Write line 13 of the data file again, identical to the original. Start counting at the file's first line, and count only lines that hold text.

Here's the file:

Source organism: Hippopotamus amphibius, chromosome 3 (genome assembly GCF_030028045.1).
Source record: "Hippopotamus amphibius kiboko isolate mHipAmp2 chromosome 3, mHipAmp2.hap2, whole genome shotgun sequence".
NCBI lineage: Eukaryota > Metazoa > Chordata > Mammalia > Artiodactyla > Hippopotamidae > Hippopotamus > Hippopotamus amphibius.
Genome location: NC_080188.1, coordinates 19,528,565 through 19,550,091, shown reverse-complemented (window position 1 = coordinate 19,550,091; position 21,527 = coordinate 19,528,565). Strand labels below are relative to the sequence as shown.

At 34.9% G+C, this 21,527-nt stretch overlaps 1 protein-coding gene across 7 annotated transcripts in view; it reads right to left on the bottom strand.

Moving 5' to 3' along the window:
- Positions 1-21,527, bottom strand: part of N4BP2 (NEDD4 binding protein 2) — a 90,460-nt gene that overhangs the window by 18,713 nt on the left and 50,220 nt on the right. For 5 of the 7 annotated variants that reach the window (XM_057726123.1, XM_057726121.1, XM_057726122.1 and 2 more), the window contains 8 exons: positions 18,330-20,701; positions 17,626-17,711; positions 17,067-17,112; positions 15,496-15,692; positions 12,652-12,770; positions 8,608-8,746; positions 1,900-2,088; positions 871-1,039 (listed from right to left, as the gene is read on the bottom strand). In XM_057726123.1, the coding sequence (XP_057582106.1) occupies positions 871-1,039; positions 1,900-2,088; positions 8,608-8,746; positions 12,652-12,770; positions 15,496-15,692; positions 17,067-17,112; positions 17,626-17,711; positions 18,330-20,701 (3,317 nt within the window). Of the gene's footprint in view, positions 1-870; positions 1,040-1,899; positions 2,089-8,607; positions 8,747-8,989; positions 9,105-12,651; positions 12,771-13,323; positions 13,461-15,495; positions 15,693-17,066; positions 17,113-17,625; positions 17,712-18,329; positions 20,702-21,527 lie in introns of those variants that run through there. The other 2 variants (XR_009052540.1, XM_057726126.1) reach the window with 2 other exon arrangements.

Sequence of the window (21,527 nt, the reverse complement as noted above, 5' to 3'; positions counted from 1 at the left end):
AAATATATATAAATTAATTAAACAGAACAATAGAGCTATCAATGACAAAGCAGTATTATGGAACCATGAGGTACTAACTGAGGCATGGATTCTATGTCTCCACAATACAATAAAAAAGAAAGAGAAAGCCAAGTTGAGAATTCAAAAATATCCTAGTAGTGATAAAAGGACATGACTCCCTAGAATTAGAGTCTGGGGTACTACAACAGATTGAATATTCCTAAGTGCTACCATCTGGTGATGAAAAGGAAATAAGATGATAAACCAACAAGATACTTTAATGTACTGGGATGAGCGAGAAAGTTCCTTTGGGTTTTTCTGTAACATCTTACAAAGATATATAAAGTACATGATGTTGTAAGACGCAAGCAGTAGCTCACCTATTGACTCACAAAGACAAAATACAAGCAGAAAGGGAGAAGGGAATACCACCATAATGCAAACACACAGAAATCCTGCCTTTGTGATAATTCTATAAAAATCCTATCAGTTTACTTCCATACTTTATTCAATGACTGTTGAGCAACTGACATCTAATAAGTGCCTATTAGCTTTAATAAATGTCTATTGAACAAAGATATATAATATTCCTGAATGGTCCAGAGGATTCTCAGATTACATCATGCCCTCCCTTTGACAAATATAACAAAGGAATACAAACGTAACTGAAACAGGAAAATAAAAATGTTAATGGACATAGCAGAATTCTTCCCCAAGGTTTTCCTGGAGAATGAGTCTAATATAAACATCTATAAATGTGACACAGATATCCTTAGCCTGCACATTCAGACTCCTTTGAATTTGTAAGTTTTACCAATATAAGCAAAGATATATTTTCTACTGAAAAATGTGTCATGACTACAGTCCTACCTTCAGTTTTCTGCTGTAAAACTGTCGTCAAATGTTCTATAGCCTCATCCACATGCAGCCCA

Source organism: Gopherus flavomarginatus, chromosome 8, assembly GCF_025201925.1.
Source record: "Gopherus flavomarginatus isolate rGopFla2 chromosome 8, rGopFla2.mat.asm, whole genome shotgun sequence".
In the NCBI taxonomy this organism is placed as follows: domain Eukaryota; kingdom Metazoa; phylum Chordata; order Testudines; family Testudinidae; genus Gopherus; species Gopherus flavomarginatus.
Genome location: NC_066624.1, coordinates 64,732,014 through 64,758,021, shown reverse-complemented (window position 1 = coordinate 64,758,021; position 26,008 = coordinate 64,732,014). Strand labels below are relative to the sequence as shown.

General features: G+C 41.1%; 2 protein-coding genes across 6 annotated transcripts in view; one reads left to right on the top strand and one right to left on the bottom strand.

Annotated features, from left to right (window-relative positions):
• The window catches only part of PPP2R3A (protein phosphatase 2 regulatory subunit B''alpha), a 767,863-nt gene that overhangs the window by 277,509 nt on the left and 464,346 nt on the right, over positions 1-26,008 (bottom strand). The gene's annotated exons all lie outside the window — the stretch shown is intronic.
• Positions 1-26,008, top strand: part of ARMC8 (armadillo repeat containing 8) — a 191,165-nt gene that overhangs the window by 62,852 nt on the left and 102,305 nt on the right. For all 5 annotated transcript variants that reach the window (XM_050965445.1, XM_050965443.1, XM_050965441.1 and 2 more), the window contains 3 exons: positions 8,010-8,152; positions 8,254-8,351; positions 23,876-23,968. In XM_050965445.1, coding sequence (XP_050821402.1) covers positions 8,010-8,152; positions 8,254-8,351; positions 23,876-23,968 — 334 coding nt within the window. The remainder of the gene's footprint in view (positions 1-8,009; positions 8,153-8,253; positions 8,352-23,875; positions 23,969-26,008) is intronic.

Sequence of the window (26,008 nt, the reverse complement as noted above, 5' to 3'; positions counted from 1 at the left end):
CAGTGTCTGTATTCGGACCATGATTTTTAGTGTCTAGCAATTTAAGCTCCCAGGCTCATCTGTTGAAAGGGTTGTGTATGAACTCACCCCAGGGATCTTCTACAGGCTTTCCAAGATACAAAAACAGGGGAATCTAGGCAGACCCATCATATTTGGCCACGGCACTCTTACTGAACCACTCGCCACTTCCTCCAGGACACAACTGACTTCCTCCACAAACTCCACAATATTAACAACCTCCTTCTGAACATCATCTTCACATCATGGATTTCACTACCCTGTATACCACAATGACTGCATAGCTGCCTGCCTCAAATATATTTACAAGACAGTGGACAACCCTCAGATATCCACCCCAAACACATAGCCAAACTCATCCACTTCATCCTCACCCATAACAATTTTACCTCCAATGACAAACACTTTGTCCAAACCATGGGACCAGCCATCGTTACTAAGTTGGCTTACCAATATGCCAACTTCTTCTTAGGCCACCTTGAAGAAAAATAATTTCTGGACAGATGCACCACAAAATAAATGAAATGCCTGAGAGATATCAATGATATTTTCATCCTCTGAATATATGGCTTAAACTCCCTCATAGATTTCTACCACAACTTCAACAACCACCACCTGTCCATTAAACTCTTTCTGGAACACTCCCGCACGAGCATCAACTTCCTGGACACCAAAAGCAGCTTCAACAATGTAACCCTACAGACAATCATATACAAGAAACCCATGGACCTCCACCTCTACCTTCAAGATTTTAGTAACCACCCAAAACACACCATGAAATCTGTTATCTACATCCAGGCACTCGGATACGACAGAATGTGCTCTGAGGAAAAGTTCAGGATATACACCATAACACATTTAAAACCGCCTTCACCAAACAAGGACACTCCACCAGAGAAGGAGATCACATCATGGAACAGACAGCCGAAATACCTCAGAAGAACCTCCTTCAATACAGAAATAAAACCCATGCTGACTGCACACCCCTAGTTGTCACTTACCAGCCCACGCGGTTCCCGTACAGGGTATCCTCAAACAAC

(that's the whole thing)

Genome location: NC_066624.1, coordinates 64,732,014 through 64,758,021, shown reverse-complemented (window position 1 = coordinate 64,758,021; position 26,008 = coordinate 64,732,014). Strand labels below are relative to the sequence as shown.